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Let $D$ be the Dirac operator.

The equation \begin{equation}\tag{1} \mathrm{ind}\,D_+=-\frac{1}{8\pi^2}\int_M\text{tr}\,F^2=-\frac{1}{8\pi^2}\int_MF^a\wedge F^b\ \mathrm{tr}(T_aT_b) \end{equation} is a special case of the Atiyah-Singer index theorem (the RHS is equal to an integer, the instanton number) - see section $12.6.2$ of Mikio Nakahara's book . He also derives the equation in section $13.2.1$ (Abelian anomalies - Fujikawa's method).

I have to understand the derivation for my Bachelor thesis, but I find it very challenging to understand Nakahara's book - I prefer modern mathematical treatments of Gauge Theory (e.g. Mark Hamilton's book).

Do you know any other book containing the derivation of $(1)$? I would prefer a proper mathematical derivation, but all additional references would help. (I am not looking for a proof of the Atiyah-Singer index theorem in its most general form).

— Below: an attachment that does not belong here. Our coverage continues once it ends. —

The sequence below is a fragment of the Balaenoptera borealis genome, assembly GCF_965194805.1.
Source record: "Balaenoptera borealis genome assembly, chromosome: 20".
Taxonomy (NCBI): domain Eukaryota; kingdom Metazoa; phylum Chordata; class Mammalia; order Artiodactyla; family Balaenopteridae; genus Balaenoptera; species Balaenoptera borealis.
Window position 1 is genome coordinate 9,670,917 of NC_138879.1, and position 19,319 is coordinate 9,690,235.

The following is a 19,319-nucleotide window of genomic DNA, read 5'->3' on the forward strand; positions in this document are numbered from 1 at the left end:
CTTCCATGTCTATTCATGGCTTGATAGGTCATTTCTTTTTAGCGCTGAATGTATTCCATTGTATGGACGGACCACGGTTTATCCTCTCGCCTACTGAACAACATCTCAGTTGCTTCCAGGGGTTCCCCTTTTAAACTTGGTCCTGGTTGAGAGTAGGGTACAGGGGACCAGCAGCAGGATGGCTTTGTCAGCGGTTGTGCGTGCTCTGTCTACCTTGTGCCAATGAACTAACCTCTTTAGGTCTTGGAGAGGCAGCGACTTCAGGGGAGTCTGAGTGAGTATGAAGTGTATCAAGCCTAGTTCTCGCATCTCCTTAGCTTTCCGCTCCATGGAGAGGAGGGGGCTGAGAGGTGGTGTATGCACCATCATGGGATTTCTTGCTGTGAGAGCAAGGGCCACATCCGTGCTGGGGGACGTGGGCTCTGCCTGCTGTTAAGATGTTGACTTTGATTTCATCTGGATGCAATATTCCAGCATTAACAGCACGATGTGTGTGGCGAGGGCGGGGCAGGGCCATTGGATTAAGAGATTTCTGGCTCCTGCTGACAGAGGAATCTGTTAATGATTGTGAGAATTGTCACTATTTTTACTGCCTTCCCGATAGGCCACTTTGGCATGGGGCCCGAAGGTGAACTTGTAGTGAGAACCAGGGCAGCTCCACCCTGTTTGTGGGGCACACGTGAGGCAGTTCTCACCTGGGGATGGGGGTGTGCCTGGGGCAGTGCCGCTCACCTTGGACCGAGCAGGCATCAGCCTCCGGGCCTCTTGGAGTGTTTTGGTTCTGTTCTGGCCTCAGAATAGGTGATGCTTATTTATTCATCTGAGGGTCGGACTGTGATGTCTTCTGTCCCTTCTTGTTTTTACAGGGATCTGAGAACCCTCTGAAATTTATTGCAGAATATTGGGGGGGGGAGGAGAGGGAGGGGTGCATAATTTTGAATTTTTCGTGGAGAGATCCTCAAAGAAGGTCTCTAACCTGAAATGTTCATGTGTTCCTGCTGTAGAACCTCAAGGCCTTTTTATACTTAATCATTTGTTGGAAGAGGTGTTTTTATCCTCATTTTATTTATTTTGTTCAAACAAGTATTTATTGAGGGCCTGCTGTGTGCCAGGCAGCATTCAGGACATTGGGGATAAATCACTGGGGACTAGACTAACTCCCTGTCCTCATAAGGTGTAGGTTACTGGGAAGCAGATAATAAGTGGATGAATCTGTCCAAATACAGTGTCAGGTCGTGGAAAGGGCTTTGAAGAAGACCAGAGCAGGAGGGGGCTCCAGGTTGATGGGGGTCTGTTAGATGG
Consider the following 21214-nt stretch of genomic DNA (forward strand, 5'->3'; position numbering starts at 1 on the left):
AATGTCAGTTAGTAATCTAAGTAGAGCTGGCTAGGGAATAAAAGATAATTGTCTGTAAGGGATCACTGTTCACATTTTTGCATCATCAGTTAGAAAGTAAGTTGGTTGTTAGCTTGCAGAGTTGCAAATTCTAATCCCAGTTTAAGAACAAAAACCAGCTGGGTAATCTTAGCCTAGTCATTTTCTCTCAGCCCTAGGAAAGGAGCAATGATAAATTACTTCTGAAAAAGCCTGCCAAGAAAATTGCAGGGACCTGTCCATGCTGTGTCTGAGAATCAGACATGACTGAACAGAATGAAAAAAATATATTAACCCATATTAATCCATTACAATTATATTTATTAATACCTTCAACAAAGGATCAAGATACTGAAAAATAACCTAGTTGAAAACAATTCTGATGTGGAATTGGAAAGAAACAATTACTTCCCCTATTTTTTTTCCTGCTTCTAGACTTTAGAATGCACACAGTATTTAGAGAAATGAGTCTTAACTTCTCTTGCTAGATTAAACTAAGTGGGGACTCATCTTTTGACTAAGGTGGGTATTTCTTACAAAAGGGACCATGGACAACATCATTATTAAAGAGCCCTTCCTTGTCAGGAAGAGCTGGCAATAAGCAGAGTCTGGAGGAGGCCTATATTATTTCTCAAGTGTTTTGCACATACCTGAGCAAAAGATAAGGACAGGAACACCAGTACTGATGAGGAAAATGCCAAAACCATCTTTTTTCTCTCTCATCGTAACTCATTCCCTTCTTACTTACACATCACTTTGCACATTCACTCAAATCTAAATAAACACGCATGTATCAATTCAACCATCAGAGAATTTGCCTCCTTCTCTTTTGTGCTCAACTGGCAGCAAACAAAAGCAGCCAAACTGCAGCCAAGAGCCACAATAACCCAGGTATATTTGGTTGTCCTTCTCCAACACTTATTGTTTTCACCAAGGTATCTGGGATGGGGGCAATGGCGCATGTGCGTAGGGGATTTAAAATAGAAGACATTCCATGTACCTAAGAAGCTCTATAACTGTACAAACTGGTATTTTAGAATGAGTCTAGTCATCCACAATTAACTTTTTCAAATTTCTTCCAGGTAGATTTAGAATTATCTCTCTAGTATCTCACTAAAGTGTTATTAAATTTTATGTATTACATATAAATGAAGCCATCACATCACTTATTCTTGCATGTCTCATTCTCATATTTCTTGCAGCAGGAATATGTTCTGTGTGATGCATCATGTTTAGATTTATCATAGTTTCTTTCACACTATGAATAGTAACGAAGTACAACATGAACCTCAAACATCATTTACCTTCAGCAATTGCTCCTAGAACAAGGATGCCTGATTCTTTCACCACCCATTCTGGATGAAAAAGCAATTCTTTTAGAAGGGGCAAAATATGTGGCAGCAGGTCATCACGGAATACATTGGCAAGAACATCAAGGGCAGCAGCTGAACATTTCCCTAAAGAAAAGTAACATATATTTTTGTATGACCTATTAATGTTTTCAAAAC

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Do you know any other book containing the derivation of (1)? I would prefer a proper mathematical derivation, but all additional references would help.

Here's one in the "additional references" category: Fujikawa and Suzuki (2004), Path Integrals and Quantum Anomalies, Oxford University Press.

It includes detailed derivations of chiral anomalies using different methods, including the one that made Fujikawa famous (using a smooth mode cut-off to define the path integral Jacobian) and another one using lattice QFT, which is the first time I've seen a lattice QFT calculation of chiral anomalies in a book. It's written more for an audience of physicists than for mathematicians, but it's relatively detailed.

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You can try the proof by Getzler: "A short proof of the local Atiyah-Singer Index theorem" Topology, Vol 25, pages 111-117 (1986). That give the general case, including curved space, and in any dimension.

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